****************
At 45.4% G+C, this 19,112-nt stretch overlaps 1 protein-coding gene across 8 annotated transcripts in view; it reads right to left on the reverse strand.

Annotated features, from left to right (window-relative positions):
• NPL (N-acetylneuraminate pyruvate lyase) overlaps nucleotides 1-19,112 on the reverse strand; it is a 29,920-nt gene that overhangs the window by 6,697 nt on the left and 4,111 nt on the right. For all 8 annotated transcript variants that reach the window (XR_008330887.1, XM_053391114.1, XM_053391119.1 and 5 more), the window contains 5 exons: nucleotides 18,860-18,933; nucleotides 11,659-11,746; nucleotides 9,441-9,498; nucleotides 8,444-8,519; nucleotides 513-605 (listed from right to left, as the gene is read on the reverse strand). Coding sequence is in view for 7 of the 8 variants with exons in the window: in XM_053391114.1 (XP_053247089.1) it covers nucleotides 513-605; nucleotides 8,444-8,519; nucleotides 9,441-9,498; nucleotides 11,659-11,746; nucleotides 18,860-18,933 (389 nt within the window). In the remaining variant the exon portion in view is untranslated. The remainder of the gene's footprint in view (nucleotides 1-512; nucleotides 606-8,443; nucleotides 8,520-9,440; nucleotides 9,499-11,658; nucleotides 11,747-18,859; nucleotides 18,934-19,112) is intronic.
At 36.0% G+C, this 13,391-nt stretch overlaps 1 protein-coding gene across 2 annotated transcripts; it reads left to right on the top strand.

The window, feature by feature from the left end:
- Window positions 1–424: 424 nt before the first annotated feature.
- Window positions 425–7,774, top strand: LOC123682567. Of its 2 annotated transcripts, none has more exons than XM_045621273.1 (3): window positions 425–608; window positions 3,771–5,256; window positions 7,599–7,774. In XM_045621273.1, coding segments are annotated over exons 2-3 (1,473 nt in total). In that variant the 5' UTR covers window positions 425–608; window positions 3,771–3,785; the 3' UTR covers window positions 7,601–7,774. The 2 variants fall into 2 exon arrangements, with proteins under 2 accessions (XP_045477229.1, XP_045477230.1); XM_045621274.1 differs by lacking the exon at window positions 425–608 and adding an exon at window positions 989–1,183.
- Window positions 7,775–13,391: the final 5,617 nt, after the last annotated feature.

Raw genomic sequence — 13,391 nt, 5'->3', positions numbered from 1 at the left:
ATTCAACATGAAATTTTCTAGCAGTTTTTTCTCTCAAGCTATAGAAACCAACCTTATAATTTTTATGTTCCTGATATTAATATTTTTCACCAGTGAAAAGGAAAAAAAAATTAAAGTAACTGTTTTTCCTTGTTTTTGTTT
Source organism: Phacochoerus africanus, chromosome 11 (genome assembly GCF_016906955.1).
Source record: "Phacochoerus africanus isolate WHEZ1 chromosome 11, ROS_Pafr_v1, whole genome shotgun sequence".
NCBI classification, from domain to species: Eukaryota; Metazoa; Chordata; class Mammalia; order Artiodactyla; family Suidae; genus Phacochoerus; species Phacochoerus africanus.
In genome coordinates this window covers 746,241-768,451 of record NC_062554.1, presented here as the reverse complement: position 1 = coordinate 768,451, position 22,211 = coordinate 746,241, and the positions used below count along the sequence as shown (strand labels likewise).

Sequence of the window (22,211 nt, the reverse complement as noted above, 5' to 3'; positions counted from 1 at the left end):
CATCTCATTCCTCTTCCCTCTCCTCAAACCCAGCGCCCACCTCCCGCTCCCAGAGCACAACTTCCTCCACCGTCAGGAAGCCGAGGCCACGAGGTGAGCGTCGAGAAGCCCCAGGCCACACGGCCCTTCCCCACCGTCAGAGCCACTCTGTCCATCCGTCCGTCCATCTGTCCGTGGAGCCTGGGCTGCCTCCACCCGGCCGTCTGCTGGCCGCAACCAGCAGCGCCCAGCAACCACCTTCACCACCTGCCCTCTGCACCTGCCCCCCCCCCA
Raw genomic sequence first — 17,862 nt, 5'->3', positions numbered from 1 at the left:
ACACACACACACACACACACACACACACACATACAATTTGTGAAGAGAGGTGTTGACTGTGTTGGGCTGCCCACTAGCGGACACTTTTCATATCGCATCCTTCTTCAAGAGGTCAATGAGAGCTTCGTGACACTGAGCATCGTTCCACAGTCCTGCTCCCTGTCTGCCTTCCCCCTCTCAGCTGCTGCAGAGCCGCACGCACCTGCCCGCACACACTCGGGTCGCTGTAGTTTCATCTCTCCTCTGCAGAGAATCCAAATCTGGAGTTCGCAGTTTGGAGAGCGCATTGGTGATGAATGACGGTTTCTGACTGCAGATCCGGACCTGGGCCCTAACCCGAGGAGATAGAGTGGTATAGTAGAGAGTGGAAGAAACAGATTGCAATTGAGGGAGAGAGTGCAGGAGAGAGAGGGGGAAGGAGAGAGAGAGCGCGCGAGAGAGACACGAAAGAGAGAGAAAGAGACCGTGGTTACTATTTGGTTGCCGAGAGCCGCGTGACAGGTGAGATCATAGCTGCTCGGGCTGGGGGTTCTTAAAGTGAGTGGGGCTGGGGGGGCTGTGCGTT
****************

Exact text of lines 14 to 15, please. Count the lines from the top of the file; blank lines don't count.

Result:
In genome coordinates this window covers 746,241-768,451 of record NC_062554.1, presented here as the reverse complement: position 1 = coordinate 768,451, position 22,211 = coordinate 746,241, and the positions used below count along the sequence as shown (strand labels likewise).

Sequence of the window (22,211 nt, the reverse complement as noted above, 5' to 3'; positions counted from 1 at the left end):